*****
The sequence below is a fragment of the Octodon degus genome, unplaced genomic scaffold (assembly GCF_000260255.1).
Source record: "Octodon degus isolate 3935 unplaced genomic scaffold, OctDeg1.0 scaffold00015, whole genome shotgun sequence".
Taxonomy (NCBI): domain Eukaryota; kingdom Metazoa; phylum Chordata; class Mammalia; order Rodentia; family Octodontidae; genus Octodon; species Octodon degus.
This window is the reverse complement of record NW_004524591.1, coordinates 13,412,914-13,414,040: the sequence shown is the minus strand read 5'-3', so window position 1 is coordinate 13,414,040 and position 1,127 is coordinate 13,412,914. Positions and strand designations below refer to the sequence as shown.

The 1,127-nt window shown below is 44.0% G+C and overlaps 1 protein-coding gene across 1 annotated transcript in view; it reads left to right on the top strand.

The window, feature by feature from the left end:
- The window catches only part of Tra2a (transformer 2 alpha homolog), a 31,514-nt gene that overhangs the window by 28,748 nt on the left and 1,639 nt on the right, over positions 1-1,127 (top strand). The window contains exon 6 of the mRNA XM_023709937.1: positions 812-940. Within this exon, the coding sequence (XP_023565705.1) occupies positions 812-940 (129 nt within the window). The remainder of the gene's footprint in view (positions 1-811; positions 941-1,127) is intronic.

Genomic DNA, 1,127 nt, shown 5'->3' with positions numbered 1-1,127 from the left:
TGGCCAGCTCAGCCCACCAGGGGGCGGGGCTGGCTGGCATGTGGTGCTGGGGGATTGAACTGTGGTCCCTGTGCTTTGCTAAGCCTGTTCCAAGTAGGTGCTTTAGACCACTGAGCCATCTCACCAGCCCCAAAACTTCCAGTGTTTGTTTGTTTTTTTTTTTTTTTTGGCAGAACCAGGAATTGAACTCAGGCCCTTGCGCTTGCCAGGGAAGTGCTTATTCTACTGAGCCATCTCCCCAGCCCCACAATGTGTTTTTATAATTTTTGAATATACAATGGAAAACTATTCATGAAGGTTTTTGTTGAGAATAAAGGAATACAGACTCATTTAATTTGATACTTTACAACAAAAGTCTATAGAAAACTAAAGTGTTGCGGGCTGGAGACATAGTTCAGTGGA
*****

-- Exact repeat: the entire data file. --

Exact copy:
The sequence below is a fragment of the Octodon degus genome, unplaced genomic scaffold (assembly GCF_000260255.1).
Source record: "Octodon degus isolate 3935 unplaced genomic scaffold, OctDeg1.0 scaffold00015, whole genome shotgun sequence".
Taxonomy (NCBI): domain Eukaryota; kingdom Metazoa; phylum Chordata; class Mammalia; order Rodentia; family Octodontidae; genus Octodon; species Octodon degus.
This window is the reverse complement of record NW_004524591.1, coordinates 13,412,914-13,414,040: the sequence shown is the minus strand read 5'-3', so window position 1 is coordinate 13,414,040 and position 1,127 is coordinate 13,412,914. Positions and strand designations below refer to the sequence as shown.

The 1,127-nt window shown below is 44.0% G+C and overlaps 1 protein-coding gene across 1 annotated transcript in view; it reads left to right on the top strand.

The window, feature by feature from the left end:
- The window catches only part of Tra2a (transformer 2 alpha homolog), a 31,514-nt gene that overhangs the window by 28,748 nt on the left and 1,639 nt on the right, over positions 1-1,127 (top strand). The window contains exon 6 of the mRNA XM_023709937.1: positions 812-940. Within this exon, the coding sequence (XP_023565705.1) occupies positions 812-940 (129 nt within the window). The remainder of the gene's footprint in view (positions 1-811; positions 941-1,127) is intronic.

Genomic DNA, 1,127 nt, shown 5'->3' with positions numbered 1-1,127 from the left:
TGGCCAGCTCAGCCCACCAGGGGGCGGGGCTGGCTGGCATGTGGTGCTGGGGGATTGAACTGTGGTCCCTGTGCTTTGCTAAGCCTGTTCCAAGTAGGTGCTTTAGACCACTGAGCCATCTCACCAGCCCCAAAACTTCCAGTGTTTGTTTGTTTTTTTTTTTTTTTTGGCAGAACCAGGAATTGAACTCAGGCCCTTGCGCTTGCCAGGGAAGTGCTTATTCTACTGAGCCATCTCCCCAGCCCCACAATGTGTTTTTATAATTTTTGAATATACAATGGAAAACTATTCATGAAGGTTTTTGTTGAGAATAAAGGAATACAGACTCATTTAATTTGATACTTTACAACAAAAGTCTATAGAAAACTAAAGTGTTGCGGGCTGGAGACATAGTTCAGTGGA